A former Wall Street veteran, quarantined by the coronavirus, becomes consumed with madness—or the fulfillment of his own mythic fate.
"A lonely ex-financier stuck in his apartment during the Covid-19 pandemic becomes obsessed with the Central Park Reservoir and slowly goes mad."
—New York Times Book Review
"[Duchovny’s] novella The Reservoir, set in New York City, probes how pandemic isolation has changed us."
—The Boston Globe
"A new, pandemic-inspired, Rear Window–esque thriller."
“Evocative, chilly prose that wouldn’t be out of place in a late Don DeLillo novel. Like his previous novels Bucky F*cking Dent and Miss Subways, it’s a love letter to Duchovny’s native New York. But it’s also a smart story about obsession. A slim, compelling tale of a man on the brink.”
The Reservoir follows an unexceptional man in an exceptional time. We see our present-day pandemic world and New York City through the eyes of a former Wall Street veteran, Ridley, as he looks back upon his life in his enforced quarantine solitude, wondering what it all means and who he really is.
Sitting and brooding night after night, gazing out his huge picture window high above the Central Park Reservoir, Ridley spots a flashing light in an apartment across the park as if a lonely quarantined person is signaling him in Morse code. His determination to find out who this mystery woman is leads him on an epic quest that will ultimately tempt him with either delusional madness or the fulfillment of his own mythic fate.
Is he a dying man going mad or an everyman metamorphosing into a hero? Or both? We accompany Ridley as he leaves the safety of his apartment window to save the Fifth Avenue femme fatale and descends into a dangerous, increasingly surreal world of global conspiracies, madness, and sickness of this viral time. As Ridley’s actions grow more and more uncharacteristic, he realizes the key to all the mysteries of now, and even all of history, seem to lie deep beneath the freezing waters of the reservoir.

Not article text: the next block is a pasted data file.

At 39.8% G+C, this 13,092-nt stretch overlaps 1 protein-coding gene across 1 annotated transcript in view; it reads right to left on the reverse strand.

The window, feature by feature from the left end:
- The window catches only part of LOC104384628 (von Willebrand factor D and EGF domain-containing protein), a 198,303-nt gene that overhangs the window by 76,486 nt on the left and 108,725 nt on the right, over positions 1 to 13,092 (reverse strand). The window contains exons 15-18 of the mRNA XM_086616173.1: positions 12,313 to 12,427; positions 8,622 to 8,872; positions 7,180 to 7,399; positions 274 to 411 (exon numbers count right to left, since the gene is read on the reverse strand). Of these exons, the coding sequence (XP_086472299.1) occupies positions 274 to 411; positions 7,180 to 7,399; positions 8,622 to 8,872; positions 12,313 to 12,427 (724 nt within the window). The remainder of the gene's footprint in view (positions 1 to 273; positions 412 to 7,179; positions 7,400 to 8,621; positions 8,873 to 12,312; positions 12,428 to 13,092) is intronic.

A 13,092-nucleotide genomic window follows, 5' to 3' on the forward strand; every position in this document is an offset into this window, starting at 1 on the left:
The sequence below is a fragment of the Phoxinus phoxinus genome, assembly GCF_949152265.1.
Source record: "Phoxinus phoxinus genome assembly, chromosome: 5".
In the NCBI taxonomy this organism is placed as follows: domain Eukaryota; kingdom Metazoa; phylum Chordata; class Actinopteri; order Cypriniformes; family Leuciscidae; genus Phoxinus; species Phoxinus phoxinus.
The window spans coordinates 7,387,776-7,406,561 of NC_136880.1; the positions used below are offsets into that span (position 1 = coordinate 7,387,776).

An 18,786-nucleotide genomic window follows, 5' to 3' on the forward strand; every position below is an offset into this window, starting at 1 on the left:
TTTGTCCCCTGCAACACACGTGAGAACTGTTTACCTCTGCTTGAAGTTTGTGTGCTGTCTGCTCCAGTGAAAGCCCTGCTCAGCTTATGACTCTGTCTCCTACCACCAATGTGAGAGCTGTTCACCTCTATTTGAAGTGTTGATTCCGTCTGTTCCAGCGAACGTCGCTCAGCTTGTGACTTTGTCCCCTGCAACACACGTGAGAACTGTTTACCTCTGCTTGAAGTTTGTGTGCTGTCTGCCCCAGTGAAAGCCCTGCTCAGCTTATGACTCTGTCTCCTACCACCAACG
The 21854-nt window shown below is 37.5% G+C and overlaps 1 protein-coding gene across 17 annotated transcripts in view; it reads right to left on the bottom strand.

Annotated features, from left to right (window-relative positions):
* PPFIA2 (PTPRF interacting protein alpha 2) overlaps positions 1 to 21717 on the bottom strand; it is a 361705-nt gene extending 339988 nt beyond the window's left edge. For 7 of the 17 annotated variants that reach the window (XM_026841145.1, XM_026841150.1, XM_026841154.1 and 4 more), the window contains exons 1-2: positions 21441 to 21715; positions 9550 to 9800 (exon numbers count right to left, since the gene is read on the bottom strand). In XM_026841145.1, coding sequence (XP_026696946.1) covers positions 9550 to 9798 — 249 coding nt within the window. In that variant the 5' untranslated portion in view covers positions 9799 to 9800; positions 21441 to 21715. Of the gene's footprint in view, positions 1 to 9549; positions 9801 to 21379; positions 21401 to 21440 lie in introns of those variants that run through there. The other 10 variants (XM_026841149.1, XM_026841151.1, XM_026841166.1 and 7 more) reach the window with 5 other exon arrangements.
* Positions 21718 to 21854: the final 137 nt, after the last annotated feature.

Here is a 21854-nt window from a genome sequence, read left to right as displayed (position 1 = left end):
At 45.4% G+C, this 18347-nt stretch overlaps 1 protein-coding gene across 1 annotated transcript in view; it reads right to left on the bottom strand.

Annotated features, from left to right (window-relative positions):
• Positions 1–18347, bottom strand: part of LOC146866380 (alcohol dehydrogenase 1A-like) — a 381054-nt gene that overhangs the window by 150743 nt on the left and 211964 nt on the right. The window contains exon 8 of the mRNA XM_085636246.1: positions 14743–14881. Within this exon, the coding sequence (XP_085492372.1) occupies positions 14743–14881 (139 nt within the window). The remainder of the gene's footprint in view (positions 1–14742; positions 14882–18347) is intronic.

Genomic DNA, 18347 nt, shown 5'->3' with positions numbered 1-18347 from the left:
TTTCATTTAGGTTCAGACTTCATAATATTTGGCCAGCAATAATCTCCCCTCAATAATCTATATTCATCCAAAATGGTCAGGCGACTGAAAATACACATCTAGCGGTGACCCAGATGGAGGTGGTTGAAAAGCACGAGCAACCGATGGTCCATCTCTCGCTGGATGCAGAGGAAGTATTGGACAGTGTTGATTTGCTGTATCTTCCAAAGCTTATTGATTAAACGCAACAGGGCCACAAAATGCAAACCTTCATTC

The Reservoir is a twisted rom-com for our distanced time, when the merest touch could kill and conspiracy theories propagate like viruses—a contemporary union of Death in Venice, Rear Window, and The Plague.
Additional praise for The Reservoir:
“Bump [The Reservoir] to the top of your summer reading list immediately.”
"Comically absurd, funny, and very dark."
—New York Journal of Books
"David Duchovny writes like Bob Dylan, but in prose. There’s irony, poetry, there’s social commentary. There’s a brooding outrage. And there’s romance, too. The complex, multilayered novella, The Reservoir . . . is an easy-to-read, hard-to-forget page-turner."
—The Pavlovic Today
"Inspired by Duchovny’s self-reflection while sequestered in his own aerie above Central Park at the height of the pandemic, this work is provocative, challenging, and not without its moments of dark humor."
“This swift and unnerving fever-dream of a novella, Duchovny's fifth work of fiction, is saturated with mythic and literary allusions and shaped by resonant riffs on Poe and Mann. At once philosophical and suspenseful, grandly imaginative and sharply funny, this mind-bending story of delusion and longing is a dark reflection of New York’s countless crimes and tragedies and much-tested resilience, emblematic of the suffering and tenacity of all of humanity.”
“This intelligent effort further burnishes Duchovny’s status as a gifted novelist.”
“This beautiful fever dream of a novella put me in mind of Gabriel García Márquez because of its sense of romance—and humor—in the midst of calamity. I’ll never look at Central Park the same way.”
“A heartbreaking story of the cloaked complexities of father-daughter love framed as a sort of virtuoso suicide note. In its depiction of the breakthrough longings that come with growing older, it also struck me, wonderfully, as a contemporary Death in Venice.”
—Walter Kirn, author of Blood Will Out
“Biting and funny, The Reservoir is also deep and reflective. A mystery wrapped in a fever dream. A tale for our infectious times.”
—Chris Carter, director/writer, creator of The X-Files
“Equal parts Rear Window and The Plague, David Duchovny’s new novella is a wildly imaginative morality tale for these confounding times. With the Central Park Reservoir as his canvas, Duchovny paints a protagonist as quixotic as he is unreliable (or is he?). I had no idea where this story was headed, but I was down for the ride on every page.”
—T Cooper, author of Lipshitz Six, or Two Angry Blondes
Praise for previous works by David Duchovny:
"[David Duchovny's] most complex novel is also the best of the batch, and makes a solid case for him as a real-deal novelist. It's a provocative, entertaining book that, much like [Tom] Wolfe did, exposes our collective foibles and makes everybody look a little cartoonish. But it persuades you that we deserve the caricature he's made of us." —Washington Post, on Truly Like Lightning